ATLANTA -- While the cause of the fire that led to the collapse of a section of the Interstate 85 overpass in Atlanta on Thursday remains unknown, officials said they do know what was actually burning.
Georgia Department of Transportation Commissioner Russell McMurry said that construction materials had been stored in the area under the bridge where the fire started for years.
Specifically, he said, high-density plastic conduit, which was non-combustible, was stored under the bridge. The conduit is used in the traffic management cabling, "fiber optic and wire network," McMurry said of the construction product that is commonly used "for all types of purposes."
McMurry identified the specific conduit as HDPE.
"It is a high-density plastic pipe," he said.
Numerous 11Alive viewers sent screenshots from Google Street View showing what they said was the material:
According to Ceresana, an international marketing and consultancy company for the industrial sector, HDPE is used for packaging materials, bottles, household goods and construction products. Several plastics companies list "flammable" as one of the "disadvantages" of using HDPE.
McMurry admits that the material was flammable, but said it wasn't dangerous enough to move.
“It doesn’t not ignite," McMurry said. "It takes something to cause something like that to burn.”
Dr. Lauren Stewart, an engineering professor at Georgia Tech, said that it doesn't combust easily, "but if under high temperature environment, it can combust and I believe it burns relatively hot.”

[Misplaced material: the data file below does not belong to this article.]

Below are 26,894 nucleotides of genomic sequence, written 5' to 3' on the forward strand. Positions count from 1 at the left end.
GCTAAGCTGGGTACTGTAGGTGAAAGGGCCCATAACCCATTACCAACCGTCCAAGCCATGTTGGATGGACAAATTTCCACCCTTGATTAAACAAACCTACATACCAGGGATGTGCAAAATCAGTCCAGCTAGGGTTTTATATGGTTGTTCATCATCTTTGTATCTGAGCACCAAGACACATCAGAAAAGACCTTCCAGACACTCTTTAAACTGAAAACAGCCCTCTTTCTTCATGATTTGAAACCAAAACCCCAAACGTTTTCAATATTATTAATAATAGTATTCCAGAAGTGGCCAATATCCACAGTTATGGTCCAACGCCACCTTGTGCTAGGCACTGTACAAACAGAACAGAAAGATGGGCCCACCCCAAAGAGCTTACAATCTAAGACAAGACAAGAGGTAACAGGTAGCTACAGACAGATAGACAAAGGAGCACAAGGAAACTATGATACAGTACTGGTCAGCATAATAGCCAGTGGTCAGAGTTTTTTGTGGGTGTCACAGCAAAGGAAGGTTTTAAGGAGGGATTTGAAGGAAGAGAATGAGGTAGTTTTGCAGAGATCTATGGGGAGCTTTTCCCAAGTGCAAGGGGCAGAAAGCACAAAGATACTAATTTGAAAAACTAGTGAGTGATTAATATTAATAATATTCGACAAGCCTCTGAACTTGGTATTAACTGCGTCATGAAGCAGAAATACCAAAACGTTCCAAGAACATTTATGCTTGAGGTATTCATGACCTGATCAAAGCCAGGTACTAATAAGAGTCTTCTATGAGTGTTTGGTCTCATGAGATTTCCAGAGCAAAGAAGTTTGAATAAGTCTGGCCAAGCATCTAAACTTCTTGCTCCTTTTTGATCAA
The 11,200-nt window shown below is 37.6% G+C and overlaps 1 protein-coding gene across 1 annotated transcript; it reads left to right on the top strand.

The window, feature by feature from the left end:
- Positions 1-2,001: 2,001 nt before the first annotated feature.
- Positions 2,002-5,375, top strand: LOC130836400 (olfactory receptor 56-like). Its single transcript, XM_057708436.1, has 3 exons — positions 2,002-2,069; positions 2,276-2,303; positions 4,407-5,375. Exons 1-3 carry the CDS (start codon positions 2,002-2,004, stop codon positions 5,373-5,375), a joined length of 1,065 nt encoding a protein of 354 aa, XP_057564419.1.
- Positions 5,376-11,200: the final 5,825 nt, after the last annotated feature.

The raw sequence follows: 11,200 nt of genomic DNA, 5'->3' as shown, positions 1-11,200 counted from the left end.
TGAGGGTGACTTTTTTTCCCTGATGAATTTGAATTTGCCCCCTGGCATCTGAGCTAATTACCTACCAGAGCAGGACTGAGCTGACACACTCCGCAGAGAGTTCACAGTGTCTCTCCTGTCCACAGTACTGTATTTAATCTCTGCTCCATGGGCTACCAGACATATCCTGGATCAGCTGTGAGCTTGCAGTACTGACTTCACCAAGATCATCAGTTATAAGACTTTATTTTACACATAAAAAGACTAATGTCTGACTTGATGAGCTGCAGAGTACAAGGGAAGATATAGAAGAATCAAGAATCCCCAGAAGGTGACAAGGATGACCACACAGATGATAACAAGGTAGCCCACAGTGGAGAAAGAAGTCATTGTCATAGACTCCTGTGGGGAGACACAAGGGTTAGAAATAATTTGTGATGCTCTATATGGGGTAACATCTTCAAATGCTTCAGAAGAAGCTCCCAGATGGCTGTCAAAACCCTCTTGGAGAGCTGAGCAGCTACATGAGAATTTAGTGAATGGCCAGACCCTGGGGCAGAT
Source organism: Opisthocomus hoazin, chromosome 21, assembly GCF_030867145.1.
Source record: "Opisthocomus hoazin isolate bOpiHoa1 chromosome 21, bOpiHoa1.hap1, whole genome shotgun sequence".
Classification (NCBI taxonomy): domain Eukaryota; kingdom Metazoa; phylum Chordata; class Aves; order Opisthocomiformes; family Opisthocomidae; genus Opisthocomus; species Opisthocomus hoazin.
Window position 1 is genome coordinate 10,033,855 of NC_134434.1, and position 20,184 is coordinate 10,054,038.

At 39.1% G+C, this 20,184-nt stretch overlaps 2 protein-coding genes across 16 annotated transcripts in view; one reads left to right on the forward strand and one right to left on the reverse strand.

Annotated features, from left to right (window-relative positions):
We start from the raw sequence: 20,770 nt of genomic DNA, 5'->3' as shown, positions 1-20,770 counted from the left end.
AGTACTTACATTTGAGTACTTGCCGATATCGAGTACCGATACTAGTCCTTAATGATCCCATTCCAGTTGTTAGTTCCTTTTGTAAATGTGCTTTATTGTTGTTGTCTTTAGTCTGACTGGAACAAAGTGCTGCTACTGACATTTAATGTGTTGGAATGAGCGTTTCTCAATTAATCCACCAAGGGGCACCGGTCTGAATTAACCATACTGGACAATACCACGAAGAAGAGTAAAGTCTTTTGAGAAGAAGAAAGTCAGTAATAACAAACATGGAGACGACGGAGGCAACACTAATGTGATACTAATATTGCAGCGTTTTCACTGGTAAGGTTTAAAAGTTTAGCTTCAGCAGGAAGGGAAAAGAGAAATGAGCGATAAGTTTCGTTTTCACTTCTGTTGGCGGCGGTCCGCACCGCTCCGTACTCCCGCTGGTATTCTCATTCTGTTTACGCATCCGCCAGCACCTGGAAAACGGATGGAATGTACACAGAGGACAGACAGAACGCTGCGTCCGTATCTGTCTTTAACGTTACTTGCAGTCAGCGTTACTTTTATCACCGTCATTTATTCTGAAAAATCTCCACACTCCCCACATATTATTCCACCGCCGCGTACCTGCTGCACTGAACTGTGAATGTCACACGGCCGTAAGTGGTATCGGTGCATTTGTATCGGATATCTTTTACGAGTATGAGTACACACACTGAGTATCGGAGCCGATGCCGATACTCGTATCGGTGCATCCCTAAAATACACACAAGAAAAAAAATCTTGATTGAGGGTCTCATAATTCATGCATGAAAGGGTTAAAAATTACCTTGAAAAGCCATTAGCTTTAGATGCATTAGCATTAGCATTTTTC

The I-85 collapse isn't the only debacle caused by flammable material stored near transportation infrastructure. In 2016, gasoline ignited a fire under a New York City elevated metro rail system. Wood and fertilizer stored underneath fueled the flames.
McMurry said the conduit piping could have been stored under the interstate as far back as 2006. He said that the fire marshal never told his agency to remove it.
“I’m unaware of such noticed being given nor the why it should be given," McMurry.
The state fire marshal’s office said it has no record of anyone complaining about the material stored under the interstate. The piping was security by a fence with a chain wrapped around it.
PHOTOS: Fire under I-85
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